Ohinemuri Regional History Journal 29, October 1985




A photograph and brief newscutting in the Auckland Star, sent to me by our Treasurer, Mrs Townshend, with the request that I visit this grand old lady, resulted in a memorable interview.

I found her in her room in the attractive Methodist home for the elderly in Mt Albert. Quietly spoken, slightly hard of hearing, her sight excellent with glasses, this pleasant lady in her one hundred and fourth year was gracious and eager in recalling memories of the past.

The "Star" claims she was born in Paeroa but she says "No! it was Thames" and the year was 1881. In 1895 her father, Steven Fisher, his five brothers and their families including the school-aged Lucy, journeyed up the Waihou in the well-known "Patiki" (photo Journal 3, page 23) [see: Images from Journal No.3 - E] and landed on the river's edge hemmed in by the dense virgin kahikatea bush from which they ware to carve out their pioneer homes.

The spot, to become known as Fishers Landing was near the present Captain Cook Memorial cairn where the Peka Peka Road begins. The Hauraki Plains Story by Rufus E. Tye states that there they pitched their tents. An article in the Magazine of the Netherton School's 65th Anniversary celebrations by Mr Pat Fisher records that "the women folk did not come up until houses were built." Lucy remembers that her father built their kauri house at Thames and brought it up-river to Netherton in sections by barge.

Lucy has clear and happy memories of her school days at Netherton in the old school on the Old Netherton Road (see locality map and article in Journal 13 pages 42 — 45) [see Journal 13: History of Netherton School - E]. I showed her a photo of teacher and 22 children. Putting on her glasses, she exclaimed "Oh! there's dear Miss Wilson." Miss Sophia Wilson was the sole teacher from 1891 to 1907, tall, stately, Victorian, slim-waisted, ruff at the neck, skirt to the ground. She could pursue the truant boys through the bush with cane in hand but the girls considered it a great honour to clean the clay from her outer footwear before her afternoon home going over the muddy tracks of those days. The school girl remembers the "tin chimney and open fires" of the old schoolroom.

The first occupation of her father and his brothers was, of course that of bushmen, clearing the dense undergrowth, felling the tall kahikatea trees, transporting them from deeper and deeper in the forest along the tram line, drawn by horses to the river for raftinq to the sawmills of Gibbins at Kopu and Bagnalls at Turua. Than came the burning, the clearing, and the grass-sowing in preparation for dairy farming.

Captain Cook in his Journal records his excursion with pinnace and long-boat up the Waihou (which he named the Thames) to about this point and details the measurements of a giant kahikatea. Lucy states that, as children, they used to play round the huge bole of that same tree.

There were, of course, no roads. Everything was brought by river to Fishers Landing and everything was bought "in cases." But they were largely self-sufficient. Bread was home-made in the camp oven. And "Oh! the beautiful fresh meat when a beast was killed by the men!" Her eyes lit up at the memory of it! There was fresh pork, fresh eggs, vegetables from the garden, fruit from the orchard, roast turkey, and home-made butter, the milk set in large pans for the skimming off of the cream which was made into butter in the old fashioned hand churn. Using the ebb and flow of the tides, the woman folk rowed to Paeroa for shopping excursions when the grocer would exchange their butter for other grocery items.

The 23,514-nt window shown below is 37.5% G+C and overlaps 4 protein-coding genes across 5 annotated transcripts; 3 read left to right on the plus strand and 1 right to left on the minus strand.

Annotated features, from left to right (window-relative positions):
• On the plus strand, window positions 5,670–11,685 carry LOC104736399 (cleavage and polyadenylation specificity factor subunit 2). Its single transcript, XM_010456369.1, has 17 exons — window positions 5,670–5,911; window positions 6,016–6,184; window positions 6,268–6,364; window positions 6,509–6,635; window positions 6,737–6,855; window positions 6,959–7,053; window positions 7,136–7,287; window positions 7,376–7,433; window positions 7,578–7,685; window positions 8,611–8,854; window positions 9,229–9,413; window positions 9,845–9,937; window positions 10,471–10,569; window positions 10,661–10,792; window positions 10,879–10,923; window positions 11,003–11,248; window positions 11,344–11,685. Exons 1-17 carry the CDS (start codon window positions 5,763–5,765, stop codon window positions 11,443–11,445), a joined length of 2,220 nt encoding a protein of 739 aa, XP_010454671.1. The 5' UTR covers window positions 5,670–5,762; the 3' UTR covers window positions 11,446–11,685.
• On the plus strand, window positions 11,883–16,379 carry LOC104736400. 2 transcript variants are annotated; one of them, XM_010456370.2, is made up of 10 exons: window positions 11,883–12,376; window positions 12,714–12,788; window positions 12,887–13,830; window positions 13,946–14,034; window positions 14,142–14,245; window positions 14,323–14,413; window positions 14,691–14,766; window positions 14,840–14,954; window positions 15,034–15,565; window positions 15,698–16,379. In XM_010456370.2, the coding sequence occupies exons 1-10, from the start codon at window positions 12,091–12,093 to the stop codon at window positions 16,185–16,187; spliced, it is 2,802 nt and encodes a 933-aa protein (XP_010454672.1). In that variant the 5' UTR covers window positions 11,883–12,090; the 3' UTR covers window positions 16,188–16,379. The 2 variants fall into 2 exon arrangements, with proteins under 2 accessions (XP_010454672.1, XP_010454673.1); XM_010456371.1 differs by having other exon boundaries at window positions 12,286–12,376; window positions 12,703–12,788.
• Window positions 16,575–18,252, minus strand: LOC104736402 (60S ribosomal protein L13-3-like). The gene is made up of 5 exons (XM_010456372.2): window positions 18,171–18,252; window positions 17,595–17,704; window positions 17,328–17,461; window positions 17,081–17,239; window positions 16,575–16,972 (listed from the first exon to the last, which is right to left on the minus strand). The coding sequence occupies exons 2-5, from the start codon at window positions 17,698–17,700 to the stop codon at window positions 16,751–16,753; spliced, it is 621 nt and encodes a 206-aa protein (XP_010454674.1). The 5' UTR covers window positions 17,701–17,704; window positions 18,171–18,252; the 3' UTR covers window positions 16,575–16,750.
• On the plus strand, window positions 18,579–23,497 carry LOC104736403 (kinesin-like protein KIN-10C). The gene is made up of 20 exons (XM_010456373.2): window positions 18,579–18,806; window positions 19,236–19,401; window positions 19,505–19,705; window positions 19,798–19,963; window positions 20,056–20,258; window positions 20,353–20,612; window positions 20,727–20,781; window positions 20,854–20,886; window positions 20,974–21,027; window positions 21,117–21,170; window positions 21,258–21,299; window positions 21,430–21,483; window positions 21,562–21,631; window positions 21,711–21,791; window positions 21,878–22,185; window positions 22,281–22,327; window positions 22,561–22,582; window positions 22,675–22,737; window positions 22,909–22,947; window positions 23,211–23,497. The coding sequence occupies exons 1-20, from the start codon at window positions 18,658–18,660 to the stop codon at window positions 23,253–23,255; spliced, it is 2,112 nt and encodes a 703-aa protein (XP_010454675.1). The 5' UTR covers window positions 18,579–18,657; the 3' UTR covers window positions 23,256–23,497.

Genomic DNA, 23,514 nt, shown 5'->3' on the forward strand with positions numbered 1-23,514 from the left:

I suggested that their home would be lit by kerosene lamps. She replied, "Oh yes, and candles, and the first wonderful electric light we ever saw was that on the steamers that passed up and down the river."

Young Robert Frederick Spencer was employed by Lucy's father in the work of felling the trees. His chief responsibility was attention to the large cross-cut saws that were used. He became her husband. They were married in the dining room of her home and a large marquee accommodated the overflow of guests outside. She remembers, "There was roast turkey and oh! roast everything!"

There were ten children of the marriage. Today only two of them are still living - the oldest, Robert, in his 80s, and the youngest, Douglas, in his 60s. I spoke to him on the 'phone after my visit to his Mother. Robert at one time had a jewellery shop in Paeroa's main street by the theatre.

Some of the children, Robert, Emily, and Ronald, attended the Netherton School that was erected in 1901 on the present site. Their Mother remembers their teacher, the late Thomas Dominic Rice. When I was head teacher at Netherton (1937 — 1945) I found carefully preserved, the official admission register containing the names of Lucy Fisher herself, those of her Spencer children, and of a great many other Fishers.

Douglas did not attend the Netherton School for the family moved to the Waikato and then to the Thames District where he was a pupil of the Te Puru School.


ROBERT FREDERICK SPENCER who married Lucy Fisher was the son of Doctor Robin Spencer who came out to New Zealand as a surgeon attending to the wounded in the Maori Wars. He was a man of many parts, a school teacher and a churchman conducting Anglical services in the church at Kerikeri.

Robert, working for Steven Fisher at Netherton, married Lucy Fisher there, establishing his own dairy farm adjacent to that of his father-in-law. There was a period when he worked on the construction of the Te Aroha - Paeroa Railway. He died some 16 or 17 years ago at the age of ninety-five. His father, Dr Robin Spencer, is buried it Rotorua.

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....Since Mr. Malcolm wrote the above article we learned with regret of the death of Mrs Spencer on 7th December 1984.